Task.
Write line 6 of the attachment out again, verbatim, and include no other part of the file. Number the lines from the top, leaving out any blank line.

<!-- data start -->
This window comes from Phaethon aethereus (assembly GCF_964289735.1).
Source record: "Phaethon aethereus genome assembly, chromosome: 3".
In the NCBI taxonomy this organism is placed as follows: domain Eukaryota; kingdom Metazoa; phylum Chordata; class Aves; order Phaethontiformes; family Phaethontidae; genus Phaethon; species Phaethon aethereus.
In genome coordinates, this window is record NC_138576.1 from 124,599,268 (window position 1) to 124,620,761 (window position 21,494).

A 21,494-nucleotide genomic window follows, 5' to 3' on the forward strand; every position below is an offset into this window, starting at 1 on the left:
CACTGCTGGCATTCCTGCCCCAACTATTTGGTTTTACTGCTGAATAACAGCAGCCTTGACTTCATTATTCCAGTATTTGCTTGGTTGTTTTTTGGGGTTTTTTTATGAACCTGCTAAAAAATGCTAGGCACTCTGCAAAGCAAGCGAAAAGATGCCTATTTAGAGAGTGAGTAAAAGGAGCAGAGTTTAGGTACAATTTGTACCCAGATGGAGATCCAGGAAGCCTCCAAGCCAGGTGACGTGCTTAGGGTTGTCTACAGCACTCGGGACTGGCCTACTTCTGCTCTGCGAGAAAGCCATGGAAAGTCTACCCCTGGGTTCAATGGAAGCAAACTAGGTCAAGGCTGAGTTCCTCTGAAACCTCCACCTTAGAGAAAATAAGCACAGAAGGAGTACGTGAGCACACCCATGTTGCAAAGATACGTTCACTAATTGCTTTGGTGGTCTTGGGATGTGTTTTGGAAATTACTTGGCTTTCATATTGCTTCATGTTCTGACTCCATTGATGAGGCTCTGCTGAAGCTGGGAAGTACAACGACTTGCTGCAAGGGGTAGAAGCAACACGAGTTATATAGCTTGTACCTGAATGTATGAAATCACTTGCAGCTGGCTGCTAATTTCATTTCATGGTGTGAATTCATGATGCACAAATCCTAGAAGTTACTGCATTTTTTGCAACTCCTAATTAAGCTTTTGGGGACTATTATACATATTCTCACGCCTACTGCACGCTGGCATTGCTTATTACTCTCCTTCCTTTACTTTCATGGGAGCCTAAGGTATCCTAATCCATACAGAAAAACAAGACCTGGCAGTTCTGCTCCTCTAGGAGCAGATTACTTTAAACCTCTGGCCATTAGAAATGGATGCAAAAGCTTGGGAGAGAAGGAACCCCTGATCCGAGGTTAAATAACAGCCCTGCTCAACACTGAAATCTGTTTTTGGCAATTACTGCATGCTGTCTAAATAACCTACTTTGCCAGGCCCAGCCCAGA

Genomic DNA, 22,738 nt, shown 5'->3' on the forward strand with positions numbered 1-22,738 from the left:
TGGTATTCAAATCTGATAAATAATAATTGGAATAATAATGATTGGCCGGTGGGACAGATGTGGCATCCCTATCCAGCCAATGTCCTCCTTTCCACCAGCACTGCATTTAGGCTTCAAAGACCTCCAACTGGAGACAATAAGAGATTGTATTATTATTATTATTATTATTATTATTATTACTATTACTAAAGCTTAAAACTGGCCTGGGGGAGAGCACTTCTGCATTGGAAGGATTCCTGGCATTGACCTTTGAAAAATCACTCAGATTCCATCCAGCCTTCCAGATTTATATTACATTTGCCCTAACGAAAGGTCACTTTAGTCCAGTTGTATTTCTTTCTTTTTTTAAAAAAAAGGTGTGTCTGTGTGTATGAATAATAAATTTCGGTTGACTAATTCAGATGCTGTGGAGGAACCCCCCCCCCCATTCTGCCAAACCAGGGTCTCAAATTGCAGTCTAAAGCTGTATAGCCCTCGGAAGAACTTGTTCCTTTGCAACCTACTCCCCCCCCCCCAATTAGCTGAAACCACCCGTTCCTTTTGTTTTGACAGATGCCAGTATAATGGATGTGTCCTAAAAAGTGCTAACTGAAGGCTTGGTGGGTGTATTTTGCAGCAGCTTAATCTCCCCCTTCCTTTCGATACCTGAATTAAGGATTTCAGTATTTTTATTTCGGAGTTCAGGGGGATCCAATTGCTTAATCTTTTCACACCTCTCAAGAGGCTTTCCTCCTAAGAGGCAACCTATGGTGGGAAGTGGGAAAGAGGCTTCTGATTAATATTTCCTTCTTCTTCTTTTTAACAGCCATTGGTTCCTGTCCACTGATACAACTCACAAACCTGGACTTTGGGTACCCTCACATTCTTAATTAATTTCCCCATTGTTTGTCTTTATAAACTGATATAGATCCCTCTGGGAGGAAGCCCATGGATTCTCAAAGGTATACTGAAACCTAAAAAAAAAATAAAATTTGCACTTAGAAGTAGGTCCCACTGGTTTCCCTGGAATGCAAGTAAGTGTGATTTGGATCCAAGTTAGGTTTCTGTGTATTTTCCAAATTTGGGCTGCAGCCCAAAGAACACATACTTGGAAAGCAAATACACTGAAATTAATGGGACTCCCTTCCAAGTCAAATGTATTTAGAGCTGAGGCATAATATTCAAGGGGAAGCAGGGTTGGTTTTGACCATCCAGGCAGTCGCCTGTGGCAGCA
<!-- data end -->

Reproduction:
CACTGCTGGCATTCCTGCCCCAACTATTTGGTTTTACTGCTGAATAACAGCAGCCTTGACTTCATTATTCCAGTATTTGCTTGGTTGTTTTTTGGGGTTTTTTTATGAACCTGCTAAAAAATGCTAGGCACTCTGCAAAGCAAGCGAAAAGATGCCTATTTAGAGAGTGAGTAAAAGGAGCAGAGTTTAGGTACAATTTGTACCCAGATGGAGATCCAGGAAGCCTCCAAGCCAGGTGACGTGCTTAGGGTTGTCTACAGCACTCGGGACTGGCCTACTTCTGCTCTGCGAGAAAGCCATGGAAAGTCTACCCCTGGGTTCAATGGAAGCAAACTAGGTCAAGGCTGAGTTCCTCTGAAACCTCCACCTTAGAGAAAATAAGCACAGAAGGAGTACGTGAGCACACCCATGTTGCAAAGATACGTTCACTAATTGCTTTGGTGGTCTTGGGATGTGTTTTGGAAATTACTTGGCTTTCATATTGCTTCATGTTCTGACTCCATTGATGAGGCTCTGCTGAAGCTGGGAAGTACAACGACTTGCTGCAAGGGGTAGAAGCAACACGAGTTATATAGCTTGTACCTGAATGTATGAAATCACTTGCAGCTGGCTGCTAATTTCATTTCATGGTGTGAATTCATGATGCACAAATCCTAGAAGTTACTGCATTTTTTGCAACTCCTAATTAAGCTTTTGGGGACTATTATACATATTCTCACGCCTACTGCACGCTGGCATTGCTTATTACTCTCCTTCCTTTACTTTCATGGGAGCCTAAGGTATCCTAATCCATACAGAAAAACAAGACCTGGCAGTTCTGCTCCTCTAGGAGCAGATTACTTTAAACCTCTGGCCATTAGAAATGGATGCAAAAGCTTGGGAGAGAAGGAACCCCTGATCCGAGGTTAAATAACAGCCCTGCTCAACACTGAAATCTGTTTTTGGCAATTACTGCATGCTGTCTAAATAACCTACTTTGCCAGGCCCAGCCCAGA